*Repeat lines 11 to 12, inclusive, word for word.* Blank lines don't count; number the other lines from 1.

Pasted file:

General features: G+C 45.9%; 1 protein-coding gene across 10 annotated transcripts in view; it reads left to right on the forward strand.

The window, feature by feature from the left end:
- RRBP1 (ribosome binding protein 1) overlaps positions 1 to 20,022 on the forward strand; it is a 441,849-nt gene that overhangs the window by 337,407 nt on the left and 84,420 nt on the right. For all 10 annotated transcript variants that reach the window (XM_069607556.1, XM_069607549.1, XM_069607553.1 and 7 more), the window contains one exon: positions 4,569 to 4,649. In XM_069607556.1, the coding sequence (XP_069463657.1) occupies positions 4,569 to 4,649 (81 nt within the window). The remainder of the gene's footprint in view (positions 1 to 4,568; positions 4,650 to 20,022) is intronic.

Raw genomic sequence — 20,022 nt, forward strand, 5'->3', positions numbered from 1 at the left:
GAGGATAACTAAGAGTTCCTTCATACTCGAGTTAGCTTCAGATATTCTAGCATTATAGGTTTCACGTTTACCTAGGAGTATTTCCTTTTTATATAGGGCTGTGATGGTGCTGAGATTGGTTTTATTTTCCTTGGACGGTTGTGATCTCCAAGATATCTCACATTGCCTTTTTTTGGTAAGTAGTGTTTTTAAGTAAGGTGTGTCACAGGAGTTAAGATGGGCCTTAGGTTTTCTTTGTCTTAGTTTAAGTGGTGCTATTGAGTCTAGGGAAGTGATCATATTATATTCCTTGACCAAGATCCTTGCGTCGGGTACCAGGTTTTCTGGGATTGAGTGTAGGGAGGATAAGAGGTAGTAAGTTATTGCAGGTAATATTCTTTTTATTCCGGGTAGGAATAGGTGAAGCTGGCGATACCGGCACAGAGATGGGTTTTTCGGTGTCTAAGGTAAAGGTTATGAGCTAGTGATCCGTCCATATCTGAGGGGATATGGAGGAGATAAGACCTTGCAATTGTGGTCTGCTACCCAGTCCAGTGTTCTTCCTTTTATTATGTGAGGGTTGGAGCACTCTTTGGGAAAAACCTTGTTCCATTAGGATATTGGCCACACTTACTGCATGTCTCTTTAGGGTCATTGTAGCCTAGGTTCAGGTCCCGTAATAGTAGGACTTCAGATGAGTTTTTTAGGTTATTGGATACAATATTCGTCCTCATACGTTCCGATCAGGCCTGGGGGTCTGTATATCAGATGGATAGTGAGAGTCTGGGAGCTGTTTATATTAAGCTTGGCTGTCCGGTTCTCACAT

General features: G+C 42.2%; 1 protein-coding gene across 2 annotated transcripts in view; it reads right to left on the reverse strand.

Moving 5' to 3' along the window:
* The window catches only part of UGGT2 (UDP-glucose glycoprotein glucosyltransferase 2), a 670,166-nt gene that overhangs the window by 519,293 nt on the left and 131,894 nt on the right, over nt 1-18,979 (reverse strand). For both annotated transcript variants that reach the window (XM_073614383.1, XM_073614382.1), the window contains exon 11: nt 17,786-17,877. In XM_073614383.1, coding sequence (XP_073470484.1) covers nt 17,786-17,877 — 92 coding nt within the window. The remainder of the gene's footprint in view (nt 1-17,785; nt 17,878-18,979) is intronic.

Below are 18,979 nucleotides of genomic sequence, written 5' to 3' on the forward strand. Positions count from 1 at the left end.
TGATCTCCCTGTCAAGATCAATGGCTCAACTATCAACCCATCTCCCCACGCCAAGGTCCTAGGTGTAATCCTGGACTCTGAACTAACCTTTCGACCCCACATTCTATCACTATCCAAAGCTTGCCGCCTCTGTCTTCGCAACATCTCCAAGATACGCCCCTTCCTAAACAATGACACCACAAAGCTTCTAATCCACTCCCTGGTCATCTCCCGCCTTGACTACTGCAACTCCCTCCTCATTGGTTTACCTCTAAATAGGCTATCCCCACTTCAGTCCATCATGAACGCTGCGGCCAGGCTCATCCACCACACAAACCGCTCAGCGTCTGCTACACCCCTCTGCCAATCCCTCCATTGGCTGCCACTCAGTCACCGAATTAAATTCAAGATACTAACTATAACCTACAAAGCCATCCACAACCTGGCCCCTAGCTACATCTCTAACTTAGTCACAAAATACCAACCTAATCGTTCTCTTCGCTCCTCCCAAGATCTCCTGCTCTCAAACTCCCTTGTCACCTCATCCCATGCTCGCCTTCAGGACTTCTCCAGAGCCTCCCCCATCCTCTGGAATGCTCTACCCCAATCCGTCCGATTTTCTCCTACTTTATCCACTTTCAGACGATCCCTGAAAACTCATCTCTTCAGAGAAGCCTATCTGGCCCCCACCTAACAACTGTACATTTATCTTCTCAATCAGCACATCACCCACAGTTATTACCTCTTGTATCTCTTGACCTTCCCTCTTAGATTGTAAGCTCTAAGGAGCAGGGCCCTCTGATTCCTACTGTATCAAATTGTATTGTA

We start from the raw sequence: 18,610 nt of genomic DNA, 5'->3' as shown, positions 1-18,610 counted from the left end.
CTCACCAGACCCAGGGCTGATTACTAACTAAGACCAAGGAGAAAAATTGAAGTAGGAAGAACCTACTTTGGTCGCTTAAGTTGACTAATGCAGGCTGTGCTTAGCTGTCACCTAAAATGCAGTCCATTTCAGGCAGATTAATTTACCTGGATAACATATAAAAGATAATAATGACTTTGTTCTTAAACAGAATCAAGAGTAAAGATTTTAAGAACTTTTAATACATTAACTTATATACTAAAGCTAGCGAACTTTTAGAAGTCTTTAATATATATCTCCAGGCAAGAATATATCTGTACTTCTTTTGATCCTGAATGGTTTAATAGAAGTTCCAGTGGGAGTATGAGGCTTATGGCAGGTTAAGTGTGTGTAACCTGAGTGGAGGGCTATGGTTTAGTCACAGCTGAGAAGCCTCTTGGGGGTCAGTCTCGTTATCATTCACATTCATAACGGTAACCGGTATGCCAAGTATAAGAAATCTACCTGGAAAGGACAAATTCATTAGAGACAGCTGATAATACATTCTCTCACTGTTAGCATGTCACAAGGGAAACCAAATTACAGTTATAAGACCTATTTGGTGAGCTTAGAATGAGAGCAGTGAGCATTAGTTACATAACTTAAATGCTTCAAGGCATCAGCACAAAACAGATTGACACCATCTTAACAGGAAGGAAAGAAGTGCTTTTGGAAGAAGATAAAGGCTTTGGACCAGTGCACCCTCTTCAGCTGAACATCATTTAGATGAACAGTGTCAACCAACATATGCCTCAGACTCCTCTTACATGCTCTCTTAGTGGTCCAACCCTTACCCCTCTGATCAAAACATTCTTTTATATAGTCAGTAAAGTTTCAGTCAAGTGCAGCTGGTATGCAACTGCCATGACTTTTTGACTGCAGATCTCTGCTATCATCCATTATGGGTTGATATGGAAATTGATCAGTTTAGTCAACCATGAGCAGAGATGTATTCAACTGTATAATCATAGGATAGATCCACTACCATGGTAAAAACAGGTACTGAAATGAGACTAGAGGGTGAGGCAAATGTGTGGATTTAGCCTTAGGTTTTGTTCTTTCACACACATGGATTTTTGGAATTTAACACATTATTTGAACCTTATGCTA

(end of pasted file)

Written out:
We start from the raw sequence: 18,610 nt of genomic DNA, 5'->3' as shown, positions 1-18,610 counted from the left end.
CTCACCAGACCCAGGGCTGATTACTAACTAAGACCAAGGAGAAAAATTGAAGTAGGAAGAACCTACTTTGGTCGCTTAAGTTGACTAATGCAGGCTGTGCTTAGCTGTCACCTAAAATGCAGTCCATTTCAGGCAGATTAATTTACCTGGATAACATATAAAAGATAATAATGACTTTGTTCTTAAACAGAATCAAGAGTAAAGATTTTAAGAACTTTTAATACATTAACTTATATACTAAAGCTAGCGAACTTTTAGAAGTCTTTAATATATATCTCCAGGCAAGAATATATCTGTACTTCTTTTGATCCTGAATGGTTTAATAGAAGTTCCAGTGGGAGTATGAGGCTTATGGCAGGTTAAGTGTGTGTAACCTGAGTGGAGGGCTATGGTTTAGTCACAGCTGAGAAGCCTCTTGGGGGTCAGTCTCGTTATCATTCACATTCATAACGGTAACCGGTATGCCAAGTATAAGAAATCTACCTGGAAAGGACAAATTCATTAGAGACAGCTGATAATACATTCTCTCACTGTTAGCATGTCACAAGGGAAACCAAATTACAGTTATAAGACCTATTTGGTGAGCTTAGAATGAGAGCAGTGAGCATTAGTTACATAACTTAAATGCTTCAAGGCATCAGCACAAAACAGATTGACACCATCTTAACAGGAAGGAAAGAAGTGCTTTTGGAAGAAGATAAAGGCTTTGGACCAGTGCACCCTCTTCAGCTGAACATCATTTAGATGAACAGTGTCAACCAACATATGCCTCAGACTCCTCTTACATGCTCTCTTAGTGGTCCAACCCTTACCCCTCTGATCAAAACATTCTTTTATATAGTCAGTAAAGTTTCAGTCAAGTGCAGCTGGTATGCAACTGCCATGACTTTTTGACTGCAGATCTCTGCTATCATCCATTATGGGTTGATATGGAAATTGATCAGTTTAGTCAACCATGAGCAGAGATGTATTCAACTGTATAATCATAGGATAGATCCACTACCATGGTAAAAACAGGTACTGAAATGAGACTAGAGGGTGAGGCAAATGTGTGGATTTAGCCTTAGGTTTTGTTCTTTCACACACATGGATTTTTGGAATTTAACACATTATTTGAACCTTATGCTA